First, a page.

These two were done with the ruler. Pretty straightforward. Kinda reminded myself how to construct a box and how a box should look like.

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These two were done free-hand. I did one frame, then painted over with the red pencil to see my mistakes, and then tried to do the next frame better. Hilariously enough, I didn't understood how you supposed to do this exercise at first. I thought you were allowed to ghost outlines of the box, but were not allowed to ghost the construction lines going to the vanishing point. So for the whole first sheet I was trying to guess how to draw these boxes without tracing my hand to a vanishing point and seeing how things actually line up. Thus, results are hilariously bad.

I also tried to highlight my mistakes with two colors in the second frame, because I thought it would make them more visible. But I think, it made it worse, so I returned to the good old red after that.

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After doing the first sheet I realized that something is wrong since just guessing seemed impossible. So I re-watch a video of the lesson, and lo and behold, you shouldn't guess. This last sheet is done correctly. I think the first frame turned out pretty well. But then I suddenly got worse. After the last frame I knew, that I'm too tired to go on, and thus I'm calling quits for today. But alas, the boxes will continue tomorrow.

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First of all define the Frame with a ruler it will incredibly help you later on with my trick i am about to share with you.

Now the best is to start with a square that represent one side of the cube place it near a corner.
To determine if you did a perfect cube compare it agains the verticality or the horizontality of the nearest frame section.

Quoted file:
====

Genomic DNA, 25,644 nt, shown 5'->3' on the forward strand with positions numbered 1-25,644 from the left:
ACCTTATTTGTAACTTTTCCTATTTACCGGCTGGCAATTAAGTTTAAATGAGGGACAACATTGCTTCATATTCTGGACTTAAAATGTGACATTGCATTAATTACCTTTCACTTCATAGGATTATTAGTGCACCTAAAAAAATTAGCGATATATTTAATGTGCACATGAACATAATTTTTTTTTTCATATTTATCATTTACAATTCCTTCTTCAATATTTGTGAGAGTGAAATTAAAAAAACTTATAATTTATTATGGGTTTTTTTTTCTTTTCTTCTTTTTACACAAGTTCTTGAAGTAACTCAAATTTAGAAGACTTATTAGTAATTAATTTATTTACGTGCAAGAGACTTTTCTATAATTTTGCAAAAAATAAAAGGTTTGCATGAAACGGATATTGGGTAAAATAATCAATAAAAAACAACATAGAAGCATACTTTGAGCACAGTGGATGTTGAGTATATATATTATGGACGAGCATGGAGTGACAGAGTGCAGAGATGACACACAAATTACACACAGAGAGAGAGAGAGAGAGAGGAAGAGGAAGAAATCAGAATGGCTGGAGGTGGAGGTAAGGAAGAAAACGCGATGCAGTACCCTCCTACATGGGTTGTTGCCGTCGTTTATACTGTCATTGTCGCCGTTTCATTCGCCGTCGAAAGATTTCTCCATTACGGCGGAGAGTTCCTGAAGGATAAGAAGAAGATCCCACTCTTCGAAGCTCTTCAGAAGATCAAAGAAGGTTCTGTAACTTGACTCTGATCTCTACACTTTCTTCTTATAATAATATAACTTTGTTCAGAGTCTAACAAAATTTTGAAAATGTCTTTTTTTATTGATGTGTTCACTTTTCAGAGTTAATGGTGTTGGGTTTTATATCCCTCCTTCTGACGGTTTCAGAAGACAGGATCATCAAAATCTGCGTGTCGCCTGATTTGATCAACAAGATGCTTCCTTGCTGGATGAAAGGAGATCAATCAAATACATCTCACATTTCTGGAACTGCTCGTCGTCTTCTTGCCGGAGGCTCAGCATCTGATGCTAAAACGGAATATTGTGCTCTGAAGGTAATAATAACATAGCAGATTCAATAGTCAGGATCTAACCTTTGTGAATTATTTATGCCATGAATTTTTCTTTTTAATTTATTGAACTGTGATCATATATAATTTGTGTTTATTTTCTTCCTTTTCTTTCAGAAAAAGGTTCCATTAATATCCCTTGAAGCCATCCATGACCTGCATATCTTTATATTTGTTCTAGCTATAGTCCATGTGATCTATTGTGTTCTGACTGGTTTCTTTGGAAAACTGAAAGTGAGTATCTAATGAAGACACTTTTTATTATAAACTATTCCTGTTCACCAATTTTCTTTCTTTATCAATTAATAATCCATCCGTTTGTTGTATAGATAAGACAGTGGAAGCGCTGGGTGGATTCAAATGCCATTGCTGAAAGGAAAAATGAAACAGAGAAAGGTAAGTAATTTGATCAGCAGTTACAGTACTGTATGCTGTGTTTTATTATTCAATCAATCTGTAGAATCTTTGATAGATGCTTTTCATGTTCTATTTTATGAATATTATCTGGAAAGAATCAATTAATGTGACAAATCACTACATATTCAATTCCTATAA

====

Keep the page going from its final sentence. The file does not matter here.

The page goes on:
Now you should have a perfect square use that square as if it was the frame to compare future next vertical and horizontal.
Don't forget to also use the horizon line to compare the horizontal segment of the square if it the nearest thing to compare it against.

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Thanks a ton for the advice. I see what you're saying, and I definitely will pay attention to that. I did use the ruler, lines come off as crooked because the paper is too thin and has bent at the edges.

Today I finished the box drawing lesson from drawabox. For the sphere, I did more boxes than I should've done, and thus the outer layer looks very bad. There was just too much construction lines at this point and I couldn't even see what I was drawing. I will definitely try to do the sphere again and make it better.

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At this point, I have been drawing boxes for a while, I have been thinking like a box, living like a box, and finally, I have become a box.

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Next is 250 box challenge.

thanks for the critique! crank the boxes out!!

70+Page Koala Sketchbook: SB

Paintover thread, submit for crits!
[color=rgba(255, 255, 255, 0.882)]e owl sat on an oak. The more he saw, the less he spoke.[/color]
Thanks, Fedodika.

So, today I started my 250 box challenge. Wasn't able to spent much time on it so far, but I think it's still was productive. I tried to analyze my mistakes and it's quite apparent that I suck at three point perspective and that my lowest plane is almost always larger than my top plane. This is something I will have 225 boxes to correct.